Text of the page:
Why Christians Should Not Be Afraid to Talk About Politics

Have you ever gotten into a political discussion at church? It’s not always the most comfortable topic.

“So what are you doing after church this afternoon?”

“Um. . . Going to the protest march.”

Awkward pause. “Oh. It’s so much noise and disruption. I’m not sure what the point is.”

That could be one of the more civil exchanges. Many Christians are reluctant to voice their political views among their brothers and sisters. And how often have we heard the advice to not talk politics around the dinner table?

While I have never been afraid to voice my political views, in recent years I am learning what it means to speak as a Christian. We as followers of Christ owe allegiance to no political party or power, and because of our neutrality, humility, and love, I think we have an important perspective on politics the world needs to hear.


1. We have a unique perspective

When entering political conversations, the first thing to remember is that we are Christians. We are not merely followers of one or another flawed human party. When lines are drawn in the sand dividing some people from others (liberal/conservative, pro-establishment/pro-democracy, etc.), these lines simply do not, and must not, apply to us.

When we offer our opinion on politics, the first and foremost opinions we have should come from the Bible. We as Christians are law-abiding citizens and submit to earthly authority (Romans 13:1-7). But we also boldly defend the dignity of the widow and orphan, and any others who are marginalized by the world (Proverbs 31:8-9).

Both of these views can be uncomfortable. On the one hand, we do not always want to submit to earthly authorities. I’ve known of missionary families who refuse to pay taxes to authoritarian governments. “Why should I help their persecution?” they ask, forgetting that Christ Himself told the Jews to “give back to Caesar what is Caesar’s” (Matthew 22:21).

On the other hand, defending the weak often comes with a price. For example, Christians who speak out against forced abortions may face harassment from the community.

But when we remember that our loyalty is not to political parties or systems—but to a coming King—we can speak out lovingly, humbly, and boldly. Such a combination is uncommon in our current political landscapes, and is more likely to encourage meaningful, constructive conversation than our often superficial views. Perhaps through those conversations, our unbelieving friends might see that we hold dear something that is not swayed by political trends, and might be inspired to reconsider their own understanding of politics.


2. We are united in Christ

While we agree on submission to authority and defending the weak, Christians may  disagree on how specifically to carry this out. I have dear brothers and sisters with whom I disagree vehemently when it comes time to vote. We disagree on whether or not there is anything worth protesting about and whether or not a march is a reasonable way of doing so. We disagree about the extent of authority a government should have.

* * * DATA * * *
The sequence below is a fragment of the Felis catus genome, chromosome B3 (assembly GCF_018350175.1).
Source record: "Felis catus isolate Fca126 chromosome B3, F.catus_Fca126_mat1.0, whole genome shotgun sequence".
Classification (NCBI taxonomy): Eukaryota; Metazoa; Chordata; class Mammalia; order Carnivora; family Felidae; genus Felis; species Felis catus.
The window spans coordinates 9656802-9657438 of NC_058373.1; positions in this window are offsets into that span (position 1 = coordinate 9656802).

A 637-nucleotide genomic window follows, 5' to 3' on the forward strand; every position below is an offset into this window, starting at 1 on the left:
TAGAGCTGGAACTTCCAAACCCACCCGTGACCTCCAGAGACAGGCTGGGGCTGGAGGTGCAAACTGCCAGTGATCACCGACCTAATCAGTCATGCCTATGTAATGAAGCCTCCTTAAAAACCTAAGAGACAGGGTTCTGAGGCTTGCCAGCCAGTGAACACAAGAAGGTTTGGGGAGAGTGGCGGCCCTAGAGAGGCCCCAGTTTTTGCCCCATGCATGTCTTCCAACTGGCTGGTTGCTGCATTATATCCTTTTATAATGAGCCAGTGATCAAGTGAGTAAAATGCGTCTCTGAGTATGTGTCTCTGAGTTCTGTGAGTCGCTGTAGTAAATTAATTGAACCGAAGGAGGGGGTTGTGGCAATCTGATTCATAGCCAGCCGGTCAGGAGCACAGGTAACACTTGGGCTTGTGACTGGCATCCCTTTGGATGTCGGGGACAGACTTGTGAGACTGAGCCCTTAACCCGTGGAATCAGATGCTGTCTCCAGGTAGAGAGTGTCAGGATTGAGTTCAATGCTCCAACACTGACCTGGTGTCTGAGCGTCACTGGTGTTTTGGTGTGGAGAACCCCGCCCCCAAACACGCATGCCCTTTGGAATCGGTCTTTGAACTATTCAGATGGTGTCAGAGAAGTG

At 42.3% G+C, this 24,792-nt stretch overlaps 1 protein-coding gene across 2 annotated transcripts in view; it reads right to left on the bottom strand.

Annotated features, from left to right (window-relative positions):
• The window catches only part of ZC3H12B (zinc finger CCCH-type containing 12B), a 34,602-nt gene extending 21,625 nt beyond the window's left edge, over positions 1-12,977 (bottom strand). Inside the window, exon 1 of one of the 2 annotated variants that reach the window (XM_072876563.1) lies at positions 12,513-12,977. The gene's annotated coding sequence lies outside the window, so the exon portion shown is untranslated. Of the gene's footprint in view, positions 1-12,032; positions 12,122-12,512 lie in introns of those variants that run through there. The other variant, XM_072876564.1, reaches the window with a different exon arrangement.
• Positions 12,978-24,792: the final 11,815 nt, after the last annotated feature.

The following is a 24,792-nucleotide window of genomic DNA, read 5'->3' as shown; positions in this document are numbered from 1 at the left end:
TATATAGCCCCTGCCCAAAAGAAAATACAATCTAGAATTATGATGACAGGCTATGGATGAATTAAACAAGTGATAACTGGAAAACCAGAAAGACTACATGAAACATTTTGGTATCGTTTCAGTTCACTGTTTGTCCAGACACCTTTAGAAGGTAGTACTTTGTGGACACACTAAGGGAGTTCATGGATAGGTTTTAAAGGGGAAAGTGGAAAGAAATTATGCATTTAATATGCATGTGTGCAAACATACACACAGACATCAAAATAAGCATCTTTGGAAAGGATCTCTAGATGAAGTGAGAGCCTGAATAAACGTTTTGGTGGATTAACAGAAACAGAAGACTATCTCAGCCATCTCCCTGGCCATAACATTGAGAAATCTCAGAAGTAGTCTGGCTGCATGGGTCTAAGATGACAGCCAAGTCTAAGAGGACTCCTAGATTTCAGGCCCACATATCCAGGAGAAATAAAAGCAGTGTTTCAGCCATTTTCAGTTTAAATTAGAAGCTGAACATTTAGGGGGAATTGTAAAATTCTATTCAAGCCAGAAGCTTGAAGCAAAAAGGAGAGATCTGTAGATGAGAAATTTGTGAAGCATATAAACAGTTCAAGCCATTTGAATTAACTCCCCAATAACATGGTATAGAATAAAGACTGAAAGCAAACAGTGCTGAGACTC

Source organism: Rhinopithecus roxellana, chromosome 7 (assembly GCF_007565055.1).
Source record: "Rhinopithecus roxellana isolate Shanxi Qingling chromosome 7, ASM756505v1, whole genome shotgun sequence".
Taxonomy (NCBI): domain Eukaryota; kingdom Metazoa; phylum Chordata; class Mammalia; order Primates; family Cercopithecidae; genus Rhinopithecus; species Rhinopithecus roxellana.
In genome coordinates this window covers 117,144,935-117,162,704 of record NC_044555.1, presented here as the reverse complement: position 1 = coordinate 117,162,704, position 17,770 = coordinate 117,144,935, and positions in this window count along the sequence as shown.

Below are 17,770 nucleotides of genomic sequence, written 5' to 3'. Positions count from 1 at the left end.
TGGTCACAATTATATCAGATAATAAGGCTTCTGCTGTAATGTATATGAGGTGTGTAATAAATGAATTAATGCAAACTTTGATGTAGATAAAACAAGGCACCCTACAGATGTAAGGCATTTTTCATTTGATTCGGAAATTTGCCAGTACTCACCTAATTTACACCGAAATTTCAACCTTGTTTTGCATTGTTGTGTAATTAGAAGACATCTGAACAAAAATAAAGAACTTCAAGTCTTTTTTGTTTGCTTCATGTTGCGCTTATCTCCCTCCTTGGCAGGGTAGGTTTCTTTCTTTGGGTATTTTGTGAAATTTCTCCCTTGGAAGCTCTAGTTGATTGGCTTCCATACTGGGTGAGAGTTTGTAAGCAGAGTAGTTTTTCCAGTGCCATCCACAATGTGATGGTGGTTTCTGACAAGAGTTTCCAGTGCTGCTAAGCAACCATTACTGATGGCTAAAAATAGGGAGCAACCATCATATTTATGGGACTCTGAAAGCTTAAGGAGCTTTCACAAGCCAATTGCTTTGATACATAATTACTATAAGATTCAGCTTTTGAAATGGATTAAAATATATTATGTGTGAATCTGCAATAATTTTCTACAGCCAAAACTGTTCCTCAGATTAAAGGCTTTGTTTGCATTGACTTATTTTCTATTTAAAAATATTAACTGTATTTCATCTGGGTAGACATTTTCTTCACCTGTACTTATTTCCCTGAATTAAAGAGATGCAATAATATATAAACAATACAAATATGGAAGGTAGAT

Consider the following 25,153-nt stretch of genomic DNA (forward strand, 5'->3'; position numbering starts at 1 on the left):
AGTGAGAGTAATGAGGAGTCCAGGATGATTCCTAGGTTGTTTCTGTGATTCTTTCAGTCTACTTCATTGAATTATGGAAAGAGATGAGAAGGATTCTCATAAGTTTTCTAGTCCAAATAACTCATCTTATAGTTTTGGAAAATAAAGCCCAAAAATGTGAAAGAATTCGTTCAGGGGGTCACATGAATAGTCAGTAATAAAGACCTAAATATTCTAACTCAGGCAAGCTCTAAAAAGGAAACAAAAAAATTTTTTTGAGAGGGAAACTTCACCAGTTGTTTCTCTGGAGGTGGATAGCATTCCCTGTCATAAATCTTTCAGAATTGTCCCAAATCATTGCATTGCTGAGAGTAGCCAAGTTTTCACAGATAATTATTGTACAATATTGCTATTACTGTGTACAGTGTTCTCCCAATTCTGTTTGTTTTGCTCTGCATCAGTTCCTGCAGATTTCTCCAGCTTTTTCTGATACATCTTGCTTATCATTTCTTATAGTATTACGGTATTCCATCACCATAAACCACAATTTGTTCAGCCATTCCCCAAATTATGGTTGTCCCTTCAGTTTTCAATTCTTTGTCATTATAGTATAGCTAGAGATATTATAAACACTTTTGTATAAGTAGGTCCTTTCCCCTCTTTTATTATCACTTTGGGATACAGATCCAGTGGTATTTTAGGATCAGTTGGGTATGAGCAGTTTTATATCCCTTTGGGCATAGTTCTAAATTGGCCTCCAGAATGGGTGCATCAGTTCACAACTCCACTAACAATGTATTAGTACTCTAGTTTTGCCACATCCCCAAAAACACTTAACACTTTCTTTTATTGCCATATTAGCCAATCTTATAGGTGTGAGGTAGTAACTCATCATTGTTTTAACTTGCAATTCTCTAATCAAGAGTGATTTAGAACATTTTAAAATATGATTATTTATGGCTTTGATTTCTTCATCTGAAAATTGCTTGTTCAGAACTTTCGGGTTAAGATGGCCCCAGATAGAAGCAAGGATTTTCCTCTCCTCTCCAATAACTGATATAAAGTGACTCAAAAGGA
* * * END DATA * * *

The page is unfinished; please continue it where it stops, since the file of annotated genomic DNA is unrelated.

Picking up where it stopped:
So, why bother even talking about politics?

Because we know that such differences are superficial, but important. Speaking of spiritual gifts, Paul reminds the church in Corinth that “Now you are the body of Christ, and each one of you is a part of it” (1 Corinthians 12:27). We are united in Christ, but we each have different strengths and weaknesses, and different preferences. That’s a good thing. Our flawed but individual attempts to live out Christ’s teaching make for the beautiful mosaic we call the Church.

My friends Steve and John* are both sincerely seeking to live out the teachings in the Bible to the best of their abilities. However, though they have the same foundation in the Bible, they work out the political implications very differently. In effect, they support completely opposing candidates and policies.

In the early days of their friendship, they had many heated discussions and minimal respect for one another when it came to politics. But as their friendship grew, they did not ignore the differences, but learned to lovingly and humbly challenge each other’s choices, and point each other back to the Bible.

As much as Steve disagrees with John’s politics, he has learned to trust that John is actively seeking to please God. Because of that, Steve does not tire of trying to understand how John’s favored politics (which seem so un-Biblical sometimes) connect to John’s love of God. And John patiently does likewise for Steve. They ask each other questions as they seek to understand opposing viewpoints, such as, “Why do you think this?”, “Have you considered. . . ?”, “I don’t entirely follow the connection between your points.”

By recognizing their unity in Christ, Steve and John often come to a better understanding and respect of each other’s choices, even though they still disagree. And sometimes, they even come to agreement on unexpected issues.

Even though we disagree with brothers and sisters on specific issues, when we recognize our unity in Christ, we can challenge one another to love God more deeply and love man better.


3. We know who is king

Ultimately, we are not afraid to speak out politically because the Bible is political.

I’ve been reading Isaiah recently, and Isaiah gets really specific about the coming judgment of various nations and their wrongs. But each of these prophecies also point to a time where a king will reign on Zion and bring peace and prospering to all nations (Isaiah 25:6, for example).

A king is an inherently political title, and in claiming this title, God promises that He will return and right the wrongs of our broken political systems.

Clearly, the time where all nations kneel before God and recognize His authority has not come yet. But we as Christians live in hope of that day. We know that the evils our rulers perpetrate are, ultimately, temporary. We know that Christ the King is coming back, and when He does, He will bring a sword of judgment and right all wrongs (Revelation 19:15).